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History of AS Classifications

Ankylosing spondylitis (AS) is an ancient condition. The Egyptian pharaoh Rameses II, of the book of Exodus, is thought to have had AS because his spine had fused and priests preparing him for mummification broke his neck to fit him into his coffin.

AS was first officially described in medical literature in the 19th century and called Von Bekhterev’s disease or Marie-Strümpell disease. Then, in the 20th century, doctors renamed it rheumatoid spondylitis.1

With the widespread use of X-ray, spinal fusion became the hallmark used to diagnose a person with AS.

Diagnosis changes from traditional classes

However, beginning in the 1970s, doctors began to recognize that ankylosing spondylitis was one in a class of several subtypes of what they began calling spondyloarthritis. From the 1970s until the early 2000s, doctors began classifying spondyloarthritis into these groups:

  • Ankylosing spondylitis (AS)
  • Psoriatic arthritis
  • Reactive arthritis, which is associated with inflammatory bowel disease
  • Undifferentiated spondyloarthritis, which is spondyloarthritis that doesn’t seem to fit into any of the other subtypes.1,2

In 1984, researchers developed the New York criteria, which required sacroiliitis (severe inflammation and sacroiliac joint damage) be visible on X-ray. However, as MRIs came into greater use, doctors began to recognize that their patients could have back pain and other signs of AS long before sacroiliac joint damage appeared on X-rays.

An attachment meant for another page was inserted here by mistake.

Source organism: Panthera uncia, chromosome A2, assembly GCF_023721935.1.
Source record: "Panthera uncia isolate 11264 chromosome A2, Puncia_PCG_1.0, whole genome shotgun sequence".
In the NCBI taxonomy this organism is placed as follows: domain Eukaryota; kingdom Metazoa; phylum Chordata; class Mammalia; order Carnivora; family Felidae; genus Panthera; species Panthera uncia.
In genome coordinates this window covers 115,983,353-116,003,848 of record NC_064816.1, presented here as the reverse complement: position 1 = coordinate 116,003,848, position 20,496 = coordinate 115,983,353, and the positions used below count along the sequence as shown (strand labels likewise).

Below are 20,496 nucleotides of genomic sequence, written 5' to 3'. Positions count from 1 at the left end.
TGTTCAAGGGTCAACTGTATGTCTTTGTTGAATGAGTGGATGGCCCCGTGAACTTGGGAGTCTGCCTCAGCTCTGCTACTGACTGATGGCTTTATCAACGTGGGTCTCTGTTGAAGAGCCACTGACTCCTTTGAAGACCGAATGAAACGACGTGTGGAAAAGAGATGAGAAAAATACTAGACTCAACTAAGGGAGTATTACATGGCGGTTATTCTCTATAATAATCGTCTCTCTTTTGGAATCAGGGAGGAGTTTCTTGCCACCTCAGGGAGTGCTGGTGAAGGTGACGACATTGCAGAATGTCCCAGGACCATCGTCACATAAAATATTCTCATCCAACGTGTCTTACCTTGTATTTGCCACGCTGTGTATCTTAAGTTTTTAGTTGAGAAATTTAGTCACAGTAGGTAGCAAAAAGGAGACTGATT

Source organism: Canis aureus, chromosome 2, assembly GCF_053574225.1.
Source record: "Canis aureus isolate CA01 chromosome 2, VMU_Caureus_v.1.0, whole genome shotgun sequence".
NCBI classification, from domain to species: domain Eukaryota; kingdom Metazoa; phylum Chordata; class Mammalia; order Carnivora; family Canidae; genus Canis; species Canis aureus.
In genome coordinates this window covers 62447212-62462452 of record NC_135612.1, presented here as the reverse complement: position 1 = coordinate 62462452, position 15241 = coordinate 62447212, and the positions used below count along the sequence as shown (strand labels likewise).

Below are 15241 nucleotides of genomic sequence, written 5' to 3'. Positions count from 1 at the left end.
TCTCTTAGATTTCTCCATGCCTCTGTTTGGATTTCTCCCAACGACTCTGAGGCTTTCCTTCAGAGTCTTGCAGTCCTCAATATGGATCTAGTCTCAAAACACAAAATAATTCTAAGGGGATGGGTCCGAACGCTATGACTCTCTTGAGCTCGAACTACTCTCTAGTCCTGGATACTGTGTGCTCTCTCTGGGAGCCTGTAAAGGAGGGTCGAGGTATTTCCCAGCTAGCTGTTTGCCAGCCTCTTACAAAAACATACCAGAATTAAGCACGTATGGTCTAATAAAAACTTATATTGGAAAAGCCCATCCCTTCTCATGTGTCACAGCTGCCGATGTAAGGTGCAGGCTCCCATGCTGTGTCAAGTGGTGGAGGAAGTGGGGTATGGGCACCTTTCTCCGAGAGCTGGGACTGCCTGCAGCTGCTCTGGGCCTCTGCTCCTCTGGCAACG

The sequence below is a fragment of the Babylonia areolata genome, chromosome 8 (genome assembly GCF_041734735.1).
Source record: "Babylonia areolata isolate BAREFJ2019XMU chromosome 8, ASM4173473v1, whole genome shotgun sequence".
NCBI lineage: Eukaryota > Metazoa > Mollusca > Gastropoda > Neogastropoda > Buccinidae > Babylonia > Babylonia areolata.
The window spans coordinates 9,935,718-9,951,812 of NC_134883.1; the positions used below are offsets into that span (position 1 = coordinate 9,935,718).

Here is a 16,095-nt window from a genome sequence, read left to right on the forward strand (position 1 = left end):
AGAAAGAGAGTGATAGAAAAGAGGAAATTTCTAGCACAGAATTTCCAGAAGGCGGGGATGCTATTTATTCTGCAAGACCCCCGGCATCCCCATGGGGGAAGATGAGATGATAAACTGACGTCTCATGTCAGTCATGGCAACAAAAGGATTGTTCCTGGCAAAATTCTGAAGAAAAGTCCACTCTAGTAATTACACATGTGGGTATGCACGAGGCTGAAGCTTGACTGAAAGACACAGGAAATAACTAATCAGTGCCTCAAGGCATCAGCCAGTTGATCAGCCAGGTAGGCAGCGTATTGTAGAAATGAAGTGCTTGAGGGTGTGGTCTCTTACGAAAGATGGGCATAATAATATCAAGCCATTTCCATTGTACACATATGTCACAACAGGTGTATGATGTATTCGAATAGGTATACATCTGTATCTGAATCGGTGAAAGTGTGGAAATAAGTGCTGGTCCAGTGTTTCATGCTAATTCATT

Changes happening

This led to calls for classifications that recognized the early, more subtle or non-standard signs of AS.

In the late 1990s to early 2000s, with the advent of testing for the presence of the HLA-B27 genetic marker and the use of MRIs, a group of researchers from ASAS, the Assessment of SpondyloArthritis International Society, recommended the types of spondyloarthritis be refined to include these three classifications1-3:

  • Axial spondyloarthritis (AxSpA), for people who show inflammation and fusion of the sacroiliac joints on X-ray, along with limited back motion, and long-term back pain.
  • Peripheral spondyloarthritis, for those who have arthritis in their arms and legs, and several other signs of spondyloarthritis such as IBD, but not necessarily visible signs of sacroiliac inflammation on X-ray.
  • Non-radiographic axial spondyloarthritis, for those people who do not show inflammation or fusion on X-ray but may show changes of the sacroiliac joints on MRI, along with other classic symptoms such as elevated CRP, a history of uveitis, family history of AS, and other signs of inflammatory back pain.

Because these classifications are more sensitive and specific than earlier criteria, it allows doctors to diagnose patients earlier and more accurately.3

Written by: Jessica Johns Pool | Last reviewed: March 2019
  1. MD Magazine. Classification of Spondyloarthritis: An Historical Perspective. Available at https://www.mdmag.com/insights/spondyloarthritis/classification-of-spondyloarthritis-an-historical-perspective. Accessed 3/19/2019.
  2. Spondylitis Association of America. Classification of Spondyloarthritis: An Historical Perspective. Available at https://www.spondylitis.org/About-SAA/Updates/classification-of-spondyloarthritis. Accessed 3/19/2019.
  3. Rheumatology Network. New Axial and Peripheral Spondyloarthritis Classification Criteria. Available at https://www.rheumatologynetwork.com/spondyloarthritis/new-axial-and-peripheral-spondyloarthritis-classification-criteria. Accessed 3/19/2019.